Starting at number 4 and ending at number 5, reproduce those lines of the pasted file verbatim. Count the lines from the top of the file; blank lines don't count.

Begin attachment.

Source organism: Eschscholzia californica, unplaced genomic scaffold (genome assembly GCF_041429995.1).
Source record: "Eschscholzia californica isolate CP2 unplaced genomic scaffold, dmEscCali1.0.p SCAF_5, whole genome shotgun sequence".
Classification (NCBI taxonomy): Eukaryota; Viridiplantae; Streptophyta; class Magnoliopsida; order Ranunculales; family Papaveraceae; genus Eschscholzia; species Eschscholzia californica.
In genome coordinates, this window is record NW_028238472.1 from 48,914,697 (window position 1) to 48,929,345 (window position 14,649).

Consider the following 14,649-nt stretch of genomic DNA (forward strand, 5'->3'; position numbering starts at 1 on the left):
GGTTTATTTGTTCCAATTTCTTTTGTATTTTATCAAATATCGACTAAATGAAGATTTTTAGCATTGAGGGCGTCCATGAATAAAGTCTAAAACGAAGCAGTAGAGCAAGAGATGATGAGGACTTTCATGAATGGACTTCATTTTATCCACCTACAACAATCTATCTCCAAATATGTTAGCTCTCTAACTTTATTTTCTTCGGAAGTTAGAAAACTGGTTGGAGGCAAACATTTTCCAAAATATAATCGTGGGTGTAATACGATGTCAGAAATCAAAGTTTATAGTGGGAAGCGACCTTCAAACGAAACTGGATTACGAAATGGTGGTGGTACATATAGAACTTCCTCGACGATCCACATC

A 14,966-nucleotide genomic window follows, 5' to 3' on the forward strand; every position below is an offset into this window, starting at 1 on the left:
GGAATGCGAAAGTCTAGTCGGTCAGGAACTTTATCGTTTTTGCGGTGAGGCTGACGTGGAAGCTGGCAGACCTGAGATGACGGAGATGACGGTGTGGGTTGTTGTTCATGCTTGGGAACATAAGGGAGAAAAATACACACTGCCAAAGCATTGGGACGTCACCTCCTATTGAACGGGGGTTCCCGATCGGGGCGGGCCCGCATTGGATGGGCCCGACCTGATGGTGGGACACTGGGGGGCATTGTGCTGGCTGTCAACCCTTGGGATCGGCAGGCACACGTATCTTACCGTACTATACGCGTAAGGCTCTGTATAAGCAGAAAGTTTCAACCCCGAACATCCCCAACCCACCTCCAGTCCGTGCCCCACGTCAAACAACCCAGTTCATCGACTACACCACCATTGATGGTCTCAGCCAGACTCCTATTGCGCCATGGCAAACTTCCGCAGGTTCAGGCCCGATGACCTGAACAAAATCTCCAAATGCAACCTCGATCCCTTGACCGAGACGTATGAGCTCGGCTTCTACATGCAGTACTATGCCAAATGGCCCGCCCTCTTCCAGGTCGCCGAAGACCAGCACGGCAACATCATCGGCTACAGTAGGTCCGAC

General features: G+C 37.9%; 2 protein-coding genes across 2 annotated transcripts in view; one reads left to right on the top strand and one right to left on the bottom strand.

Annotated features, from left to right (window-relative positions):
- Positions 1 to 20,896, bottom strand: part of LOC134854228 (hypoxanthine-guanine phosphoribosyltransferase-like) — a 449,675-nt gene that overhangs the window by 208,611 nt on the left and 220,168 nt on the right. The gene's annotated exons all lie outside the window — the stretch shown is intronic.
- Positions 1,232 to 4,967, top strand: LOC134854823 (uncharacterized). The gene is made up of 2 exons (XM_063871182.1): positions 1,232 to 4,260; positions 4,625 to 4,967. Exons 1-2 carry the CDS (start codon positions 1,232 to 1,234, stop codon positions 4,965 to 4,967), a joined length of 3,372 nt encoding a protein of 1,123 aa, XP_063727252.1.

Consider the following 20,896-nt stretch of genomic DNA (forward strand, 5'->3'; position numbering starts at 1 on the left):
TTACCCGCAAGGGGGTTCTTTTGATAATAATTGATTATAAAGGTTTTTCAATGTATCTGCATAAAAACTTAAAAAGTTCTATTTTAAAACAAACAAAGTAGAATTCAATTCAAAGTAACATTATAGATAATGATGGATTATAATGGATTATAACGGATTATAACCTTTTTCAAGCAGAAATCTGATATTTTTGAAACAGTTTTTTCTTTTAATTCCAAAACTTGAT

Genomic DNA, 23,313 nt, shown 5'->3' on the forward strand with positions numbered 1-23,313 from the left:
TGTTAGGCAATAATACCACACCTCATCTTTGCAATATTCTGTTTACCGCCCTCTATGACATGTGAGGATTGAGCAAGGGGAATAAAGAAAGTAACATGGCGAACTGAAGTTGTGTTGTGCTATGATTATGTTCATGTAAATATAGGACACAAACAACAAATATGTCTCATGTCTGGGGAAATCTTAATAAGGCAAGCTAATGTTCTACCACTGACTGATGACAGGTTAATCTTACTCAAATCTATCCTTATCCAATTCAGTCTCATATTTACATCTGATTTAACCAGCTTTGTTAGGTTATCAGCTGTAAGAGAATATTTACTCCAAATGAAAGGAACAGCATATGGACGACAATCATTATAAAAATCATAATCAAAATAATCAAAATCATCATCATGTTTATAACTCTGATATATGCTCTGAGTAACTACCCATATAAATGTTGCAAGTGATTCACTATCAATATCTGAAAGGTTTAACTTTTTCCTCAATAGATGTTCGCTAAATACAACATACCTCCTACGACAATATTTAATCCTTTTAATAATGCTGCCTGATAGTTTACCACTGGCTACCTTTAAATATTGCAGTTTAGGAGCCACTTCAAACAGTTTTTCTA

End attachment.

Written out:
In genome coordinates, this window is record NW_028238472.1 from 48,914,697 (window position 1) to 48,929,345 (window position 14,649).

Consider the following 14,649-nt stretch of genomic DNA (forward strand, 5'->3'; position numbering starts at 1 on the left):